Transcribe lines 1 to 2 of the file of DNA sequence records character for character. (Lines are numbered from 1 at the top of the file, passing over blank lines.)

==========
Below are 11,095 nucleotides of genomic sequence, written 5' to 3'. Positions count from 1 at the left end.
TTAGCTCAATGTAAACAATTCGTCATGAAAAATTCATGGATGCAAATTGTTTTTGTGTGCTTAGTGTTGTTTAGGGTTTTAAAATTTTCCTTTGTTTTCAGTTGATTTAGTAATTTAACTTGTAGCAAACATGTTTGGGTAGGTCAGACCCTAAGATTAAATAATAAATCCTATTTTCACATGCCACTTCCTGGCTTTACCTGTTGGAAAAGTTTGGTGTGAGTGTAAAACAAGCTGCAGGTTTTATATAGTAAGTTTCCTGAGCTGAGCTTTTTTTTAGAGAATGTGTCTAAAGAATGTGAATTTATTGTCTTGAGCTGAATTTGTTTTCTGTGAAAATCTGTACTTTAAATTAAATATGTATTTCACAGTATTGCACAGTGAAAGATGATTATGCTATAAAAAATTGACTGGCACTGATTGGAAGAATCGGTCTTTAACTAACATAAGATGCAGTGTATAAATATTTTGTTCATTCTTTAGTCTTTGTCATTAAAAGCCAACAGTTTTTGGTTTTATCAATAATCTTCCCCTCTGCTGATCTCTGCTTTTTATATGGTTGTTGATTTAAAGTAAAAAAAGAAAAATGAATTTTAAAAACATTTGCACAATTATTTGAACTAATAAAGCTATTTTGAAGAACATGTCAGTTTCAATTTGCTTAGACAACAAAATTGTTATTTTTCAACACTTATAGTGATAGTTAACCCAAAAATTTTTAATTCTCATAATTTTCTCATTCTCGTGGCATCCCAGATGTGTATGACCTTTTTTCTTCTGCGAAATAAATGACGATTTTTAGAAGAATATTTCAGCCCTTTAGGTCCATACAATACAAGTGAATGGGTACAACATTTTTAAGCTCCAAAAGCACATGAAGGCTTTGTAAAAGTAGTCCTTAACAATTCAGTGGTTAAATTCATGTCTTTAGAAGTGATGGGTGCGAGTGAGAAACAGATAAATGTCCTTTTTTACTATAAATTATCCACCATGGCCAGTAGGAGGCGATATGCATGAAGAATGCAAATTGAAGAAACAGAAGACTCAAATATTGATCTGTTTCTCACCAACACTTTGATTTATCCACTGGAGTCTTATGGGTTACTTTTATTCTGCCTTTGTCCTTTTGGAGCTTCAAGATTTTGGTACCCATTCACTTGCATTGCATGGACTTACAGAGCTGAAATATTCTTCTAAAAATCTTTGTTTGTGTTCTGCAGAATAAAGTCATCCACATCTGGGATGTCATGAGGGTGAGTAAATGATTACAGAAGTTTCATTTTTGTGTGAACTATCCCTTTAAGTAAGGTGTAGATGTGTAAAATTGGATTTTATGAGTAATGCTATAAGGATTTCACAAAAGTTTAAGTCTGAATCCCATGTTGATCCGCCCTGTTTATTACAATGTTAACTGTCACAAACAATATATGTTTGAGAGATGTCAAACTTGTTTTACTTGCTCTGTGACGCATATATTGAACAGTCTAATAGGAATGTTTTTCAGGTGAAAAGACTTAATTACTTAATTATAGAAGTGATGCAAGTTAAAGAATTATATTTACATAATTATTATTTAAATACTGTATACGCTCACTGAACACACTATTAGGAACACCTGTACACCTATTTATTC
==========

Below are 11,095 nucleotides of genomic sequence, written 5' to 3'. Positions count from 1 at the left end.
TTAGCTCAATGTAAACAATTCGTCATGAAAAATTCATGGATGCAAATTGTTTTTGTGTGCTTAGTGTTGTTTAGGGTTTTAAAATTTTCCTTTGTTTTCAGTTGATTTAGTAATTTAACTTGTAGCAAACATGTTTGGGTAGGTCAGACCCTAAGATTAAATAATAAATCCTATTTTCACATGCCACTTCCTGGCTTTACCTGTTGGAAAAGTTTGGTGTGAGTGTAAAACAAGCTGCAGGTTTTATATAGTAAGTTTCCTGAGCTGAGCTTTTTTTTAGAGAATGTGTCTAAAGAATGTGAATTTATTGTCTTGAGCTGAATTTGTTTTCTGTGAAAATCTGTACTTTAAATTAAATATGTATTTCACAGTATTGCACAGTGAAAGATGATTATGCTATAAAAAATTGACTGGCACTGATTGGAAGAATCGGTCTTTAACTAACATAAGATGCAGTGTATAAATATTTTGTTCATTCTTTAGTCTTTGTCATTAAAAGCCAACAGTTTTTGGTTTTATCAATAATCTTCCCCTCTGCTGATCTCTGCTTTTTATATGGTTGTTGATTTAAAGTAAAAAAAGAAAAATGAATTTTAAAAACATTTGCACAATTATTTGAACTAATAAAGCTATTTTGAAGAACATGTCAGTTTCAATTTGCTTAGACAACAAAATTGTTATTTTTCAACACTTATAGTGATAGTTAACCCAAAAATTTTTAATTCTCATAATTTTCTCATTCTCGTGGCATCCCAGATGTGTATGACCTTTTTTCTTCTGCGAAATAAATGACGATTTTTAGAAGAATATTTCAGCCCTTTAGGTCCATACAATACAAGTGAATGGGTACAACATTTTTAAGCTCCAAAAGCACATGAAGGCTTTGTAAAAGTAGTCCTTAACAATTCAGTGGTTAAATTCATGTCTTTAGAAGTGATGGGTGCGAGTGAGAAACAGATAAATGTCCTTTTTTACTATAAATTATCCACCATGGCCAGTAGGAGGCGATATGCATGAAGAATGCAAATTGAAGAAACAGAAGACTCAAATATTGATCTGTTTCTCACCAACACTTTGATTTATCCACTGGAGTCTTATGGGTTACTTTTATTCTGCCTTTGTCCTTTTGGAGCTTCAAGATTTTGGTACCCATTCACTTGCATTGCATGGACTTACAGAGCTGAAATATTCTTCTAAAAATCTTTGTTTGTGTTCTGCAGAATAAAGTCATCCACATCTGGGATGTCATGAGGGTGAGTAAATGATTACAGAAGTTTCATTTTTGTGTGAACTATCCCTTTAAGTAAGGTGTAGATGTGTAAAATTGGATTTTATGAGTAATGCTATAAGGATTTCACAAAAGTTTAAGTCTGAATCCCATGTTGATCCGCCCTGTTTATTACAATGTTAACTGTCACAAACAATATATGTTTGAGAGATGTCAAACTTGTTTTACTTGCTCTGTGACGCATATATTGAACAGTCTAATAGGAATGTTTTTCAGGTGAAAAGACTTAATTACTTAATTATAGAAGTGATGCAAGTTAAAGAATTATATTTACATAATTATTATTTAAATACTGTATACGCTCACTGAACACACTATTAGGAACACCTGTACACCTATTTATTC